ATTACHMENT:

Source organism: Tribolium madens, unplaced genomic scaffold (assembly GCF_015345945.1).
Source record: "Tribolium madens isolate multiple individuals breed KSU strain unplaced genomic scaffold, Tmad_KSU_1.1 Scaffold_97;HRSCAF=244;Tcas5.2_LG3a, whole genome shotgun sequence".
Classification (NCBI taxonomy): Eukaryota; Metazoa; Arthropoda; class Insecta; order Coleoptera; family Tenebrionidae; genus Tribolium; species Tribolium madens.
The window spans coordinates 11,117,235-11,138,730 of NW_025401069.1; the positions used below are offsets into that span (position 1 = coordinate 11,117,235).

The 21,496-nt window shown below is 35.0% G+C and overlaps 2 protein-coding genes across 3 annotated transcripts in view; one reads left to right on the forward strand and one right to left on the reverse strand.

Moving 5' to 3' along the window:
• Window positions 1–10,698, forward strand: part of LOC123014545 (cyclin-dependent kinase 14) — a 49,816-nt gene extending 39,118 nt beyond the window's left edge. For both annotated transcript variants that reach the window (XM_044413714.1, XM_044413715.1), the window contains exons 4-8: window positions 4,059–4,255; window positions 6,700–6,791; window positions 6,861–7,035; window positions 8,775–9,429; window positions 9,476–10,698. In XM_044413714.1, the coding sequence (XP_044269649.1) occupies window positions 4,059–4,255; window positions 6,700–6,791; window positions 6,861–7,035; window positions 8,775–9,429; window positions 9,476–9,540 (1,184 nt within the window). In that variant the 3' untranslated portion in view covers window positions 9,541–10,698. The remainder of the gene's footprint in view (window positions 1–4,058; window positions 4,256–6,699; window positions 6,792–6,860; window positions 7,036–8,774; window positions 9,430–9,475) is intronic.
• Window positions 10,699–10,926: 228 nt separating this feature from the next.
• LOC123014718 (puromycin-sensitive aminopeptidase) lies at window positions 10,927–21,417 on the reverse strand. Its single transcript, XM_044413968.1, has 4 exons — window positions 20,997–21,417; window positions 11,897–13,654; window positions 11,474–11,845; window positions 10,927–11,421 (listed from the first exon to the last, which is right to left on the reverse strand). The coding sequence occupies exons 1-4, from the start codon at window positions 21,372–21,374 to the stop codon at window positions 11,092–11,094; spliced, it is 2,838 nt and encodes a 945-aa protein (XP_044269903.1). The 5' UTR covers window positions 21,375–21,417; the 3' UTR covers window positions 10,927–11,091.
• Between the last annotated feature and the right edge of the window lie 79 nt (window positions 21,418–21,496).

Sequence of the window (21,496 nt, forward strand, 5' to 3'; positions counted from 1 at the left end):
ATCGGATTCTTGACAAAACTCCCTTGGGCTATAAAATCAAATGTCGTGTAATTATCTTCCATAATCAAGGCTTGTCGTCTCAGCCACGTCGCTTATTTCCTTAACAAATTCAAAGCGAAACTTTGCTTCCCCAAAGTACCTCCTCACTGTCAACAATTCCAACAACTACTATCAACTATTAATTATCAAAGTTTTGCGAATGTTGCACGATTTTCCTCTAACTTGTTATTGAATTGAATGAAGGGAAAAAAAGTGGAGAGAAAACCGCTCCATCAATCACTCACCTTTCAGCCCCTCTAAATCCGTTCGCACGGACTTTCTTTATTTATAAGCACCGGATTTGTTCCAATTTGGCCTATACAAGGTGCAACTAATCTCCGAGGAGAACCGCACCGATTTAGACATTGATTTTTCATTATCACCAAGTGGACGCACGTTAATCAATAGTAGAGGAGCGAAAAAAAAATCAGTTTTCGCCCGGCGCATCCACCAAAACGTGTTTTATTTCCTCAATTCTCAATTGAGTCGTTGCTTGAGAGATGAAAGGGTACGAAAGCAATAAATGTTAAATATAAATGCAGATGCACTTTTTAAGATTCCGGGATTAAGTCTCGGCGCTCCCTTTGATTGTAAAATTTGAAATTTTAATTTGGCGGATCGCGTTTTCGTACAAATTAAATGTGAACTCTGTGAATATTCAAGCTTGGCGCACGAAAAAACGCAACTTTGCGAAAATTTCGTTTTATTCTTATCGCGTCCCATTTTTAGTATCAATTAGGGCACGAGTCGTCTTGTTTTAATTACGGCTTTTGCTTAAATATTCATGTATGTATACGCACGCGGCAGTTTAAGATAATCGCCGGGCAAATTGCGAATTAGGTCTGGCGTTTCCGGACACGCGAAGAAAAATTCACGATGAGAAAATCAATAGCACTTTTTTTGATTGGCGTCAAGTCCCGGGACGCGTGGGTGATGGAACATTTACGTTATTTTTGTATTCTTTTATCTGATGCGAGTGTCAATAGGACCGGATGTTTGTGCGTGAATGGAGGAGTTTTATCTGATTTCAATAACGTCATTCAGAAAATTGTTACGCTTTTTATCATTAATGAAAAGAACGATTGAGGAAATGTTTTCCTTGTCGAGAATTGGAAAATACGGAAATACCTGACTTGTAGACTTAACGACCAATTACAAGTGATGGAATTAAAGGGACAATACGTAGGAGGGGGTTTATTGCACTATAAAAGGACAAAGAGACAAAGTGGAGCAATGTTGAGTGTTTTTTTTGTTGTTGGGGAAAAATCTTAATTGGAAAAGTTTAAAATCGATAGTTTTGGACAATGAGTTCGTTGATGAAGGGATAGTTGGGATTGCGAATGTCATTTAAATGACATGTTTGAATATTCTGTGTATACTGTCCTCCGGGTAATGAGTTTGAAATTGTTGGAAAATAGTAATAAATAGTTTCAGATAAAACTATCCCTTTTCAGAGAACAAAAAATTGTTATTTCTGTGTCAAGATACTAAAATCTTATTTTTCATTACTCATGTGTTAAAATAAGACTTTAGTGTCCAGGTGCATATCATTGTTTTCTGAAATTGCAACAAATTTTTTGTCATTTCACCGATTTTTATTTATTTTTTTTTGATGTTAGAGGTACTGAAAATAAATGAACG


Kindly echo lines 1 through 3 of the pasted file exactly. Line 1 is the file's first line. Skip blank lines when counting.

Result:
Source organism: Tribolium madens, unplaced genomic scaffold (assembly GCF_015345945.1).
Source record: "Tribolium madens isolate multiple individuals breed KSU strain unplaced genomic scaffold, Tmad_KSU_1.1 Scaffold_97;HRSCAF=244;Tcas5.2_LG3a, whole genome shotgun sequence".
Classification (NCBI taxonomy): Eukaryota; Metazoa; Arthropoda; class Insecta; order Coleoptera; family Tenebrionidae; genus Tribolium; species Tribolium madens.